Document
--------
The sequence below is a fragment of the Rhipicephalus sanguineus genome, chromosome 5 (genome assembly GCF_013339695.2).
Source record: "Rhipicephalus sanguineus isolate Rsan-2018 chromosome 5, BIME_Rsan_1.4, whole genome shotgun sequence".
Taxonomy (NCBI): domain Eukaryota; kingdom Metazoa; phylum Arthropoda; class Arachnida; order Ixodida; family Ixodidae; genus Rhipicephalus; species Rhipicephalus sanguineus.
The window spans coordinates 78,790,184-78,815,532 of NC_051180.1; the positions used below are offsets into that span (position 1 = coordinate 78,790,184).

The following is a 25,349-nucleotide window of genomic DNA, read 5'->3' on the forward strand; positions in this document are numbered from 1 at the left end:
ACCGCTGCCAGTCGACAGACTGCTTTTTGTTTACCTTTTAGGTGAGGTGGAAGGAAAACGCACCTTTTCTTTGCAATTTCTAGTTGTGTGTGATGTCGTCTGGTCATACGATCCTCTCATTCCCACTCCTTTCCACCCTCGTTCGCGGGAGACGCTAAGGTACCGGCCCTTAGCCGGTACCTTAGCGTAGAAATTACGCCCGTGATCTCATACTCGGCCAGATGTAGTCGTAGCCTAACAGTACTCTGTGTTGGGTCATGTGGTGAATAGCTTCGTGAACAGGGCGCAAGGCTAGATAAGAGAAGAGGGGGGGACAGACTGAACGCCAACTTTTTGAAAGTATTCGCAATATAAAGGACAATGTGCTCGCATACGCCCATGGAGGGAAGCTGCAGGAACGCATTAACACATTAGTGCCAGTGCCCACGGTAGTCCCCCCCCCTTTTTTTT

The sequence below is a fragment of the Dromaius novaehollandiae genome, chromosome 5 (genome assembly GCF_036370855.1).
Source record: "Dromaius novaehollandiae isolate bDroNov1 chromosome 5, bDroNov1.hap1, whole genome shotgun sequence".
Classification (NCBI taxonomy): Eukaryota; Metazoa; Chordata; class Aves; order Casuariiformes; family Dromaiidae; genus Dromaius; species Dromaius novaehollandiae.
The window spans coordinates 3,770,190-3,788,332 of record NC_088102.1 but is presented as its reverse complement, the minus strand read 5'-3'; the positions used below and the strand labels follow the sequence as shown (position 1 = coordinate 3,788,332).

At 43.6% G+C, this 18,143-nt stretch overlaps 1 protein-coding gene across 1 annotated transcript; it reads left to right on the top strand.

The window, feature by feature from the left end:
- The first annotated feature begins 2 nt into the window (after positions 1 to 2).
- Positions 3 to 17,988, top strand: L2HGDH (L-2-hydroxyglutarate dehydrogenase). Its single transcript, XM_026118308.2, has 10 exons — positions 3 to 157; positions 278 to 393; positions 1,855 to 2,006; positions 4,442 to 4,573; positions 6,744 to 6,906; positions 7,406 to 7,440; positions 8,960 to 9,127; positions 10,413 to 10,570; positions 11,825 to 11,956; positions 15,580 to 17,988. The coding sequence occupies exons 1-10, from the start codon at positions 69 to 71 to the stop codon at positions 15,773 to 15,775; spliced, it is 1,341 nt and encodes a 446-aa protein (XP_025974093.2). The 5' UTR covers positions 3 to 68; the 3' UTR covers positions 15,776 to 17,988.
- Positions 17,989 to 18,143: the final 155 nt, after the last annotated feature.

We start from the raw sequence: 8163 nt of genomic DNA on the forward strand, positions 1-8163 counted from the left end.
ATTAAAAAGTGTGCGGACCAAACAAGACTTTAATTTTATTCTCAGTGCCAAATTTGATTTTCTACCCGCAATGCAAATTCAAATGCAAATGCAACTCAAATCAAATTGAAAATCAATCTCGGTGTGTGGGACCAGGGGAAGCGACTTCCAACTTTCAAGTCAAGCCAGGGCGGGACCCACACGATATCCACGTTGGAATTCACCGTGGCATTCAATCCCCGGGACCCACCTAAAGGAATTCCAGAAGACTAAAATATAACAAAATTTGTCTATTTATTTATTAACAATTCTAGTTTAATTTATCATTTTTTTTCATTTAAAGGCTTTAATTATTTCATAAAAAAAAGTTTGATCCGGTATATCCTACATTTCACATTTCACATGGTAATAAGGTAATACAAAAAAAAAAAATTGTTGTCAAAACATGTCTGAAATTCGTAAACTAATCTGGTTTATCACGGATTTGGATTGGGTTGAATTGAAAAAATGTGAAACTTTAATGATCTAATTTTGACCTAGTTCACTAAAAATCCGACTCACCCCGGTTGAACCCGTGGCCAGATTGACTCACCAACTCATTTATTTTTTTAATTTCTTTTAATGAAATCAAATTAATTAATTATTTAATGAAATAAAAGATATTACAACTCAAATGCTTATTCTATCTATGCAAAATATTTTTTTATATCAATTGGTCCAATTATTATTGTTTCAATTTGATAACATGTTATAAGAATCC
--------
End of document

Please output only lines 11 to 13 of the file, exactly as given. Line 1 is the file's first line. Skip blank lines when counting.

At 43.6% G+C, this 18,143-nt stretch overlaps 1 protein-coding gene across 1 annotated transcript; it reads left to right on the top strand.

The window, feature by feature from the left end:
- The first annotated feature begins 2 nt into the window (after positions 1 to 2).